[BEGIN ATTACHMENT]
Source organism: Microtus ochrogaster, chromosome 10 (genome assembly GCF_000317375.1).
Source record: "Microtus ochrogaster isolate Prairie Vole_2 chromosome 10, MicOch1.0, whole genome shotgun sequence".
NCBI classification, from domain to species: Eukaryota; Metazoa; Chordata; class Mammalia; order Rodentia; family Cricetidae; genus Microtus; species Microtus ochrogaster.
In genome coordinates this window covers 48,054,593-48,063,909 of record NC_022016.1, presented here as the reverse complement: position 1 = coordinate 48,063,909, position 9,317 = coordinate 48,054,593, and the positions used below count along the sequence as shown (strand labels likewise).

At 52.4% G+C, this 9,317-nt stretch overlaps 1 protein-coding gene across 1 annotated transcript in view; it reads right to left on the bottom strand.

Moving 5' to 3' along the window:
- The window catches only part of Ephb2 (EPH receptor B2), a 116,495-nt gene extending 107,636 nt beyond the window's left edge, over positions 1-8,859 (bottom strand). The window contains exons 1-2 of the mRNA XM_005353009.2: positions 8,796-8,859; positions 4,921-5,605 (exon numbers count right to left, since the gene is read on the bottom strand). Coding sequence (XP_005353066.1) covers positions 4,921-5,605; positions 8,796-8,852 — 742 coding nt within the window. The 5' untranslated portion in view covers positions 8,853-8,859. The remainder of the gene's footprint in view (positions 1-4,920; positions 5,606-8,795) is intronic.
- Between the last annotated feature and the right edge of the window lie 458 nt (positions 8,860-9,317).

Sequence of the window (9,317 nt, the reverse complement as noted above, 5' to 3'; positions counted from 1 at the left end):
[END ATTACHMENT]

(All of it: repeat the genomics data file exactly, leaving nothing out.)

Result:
Source organism: Microtus ochrogaster, chromosome 10 (genome assembly GCF_000317375.1).
Source record: "Microtus ochrogaster isolate Prairie Vole_2 chromosome 10, MicOch1.0, whole genome shotgun sequence".
NCBI classification, from domain to species: Eukaryota; Metazoa; Chordata; class Mammalia; order Rodentia; family Cricetidae; genus Microtus; species Microtus ochrogaster.
In genome coordinates this window covers 48,054,593-48,063,909 of record NC_022016.1, presented here as the reverse complement: position 1 = coordinate 48,063,909, position 9,317 = coordinate 48,054,593, and the positions used below count along the sequence as shown (strand labels likewise).

At 52.4% G+C, this 9,317-nt stretch overlaps 1 protein-coding gene across 1 annotated transcript in view; it reads right to left on the bottom strand.

Moving 5' to 3' along the window:
- The window catches only part of Ephb2 (EPH receptor B2), a 116,495-nt gene extending 107,636 nt beyond the window's left edge, over positions 1-8,859 (bottom strand). The window contains exons 1-2 of the mRNA XM_005353009.2: positions 8,796-8,859; positions 4,921-5,605 (exon numbers count right to left, since the gene is read on the bottom strand). Coding sequence (XP_005353066.1) covers positions 4,921-5,605; positions 8,796-8,852 — 742 coding nt within the window. The 5' untranslated portion in view covers positions 8,853-8,859. The remainder of the gene's footprint in view (positions 1-4,920; positions 5,606-8,795) is intronic.
- Between the last annotated feature and the right edge of the window lie 458 nt (positions 8,860-9,317).

Sequence of the window (9,317 nt, the reverse complement as noted above, 5' to 3'; positions counted from 1 at the left end):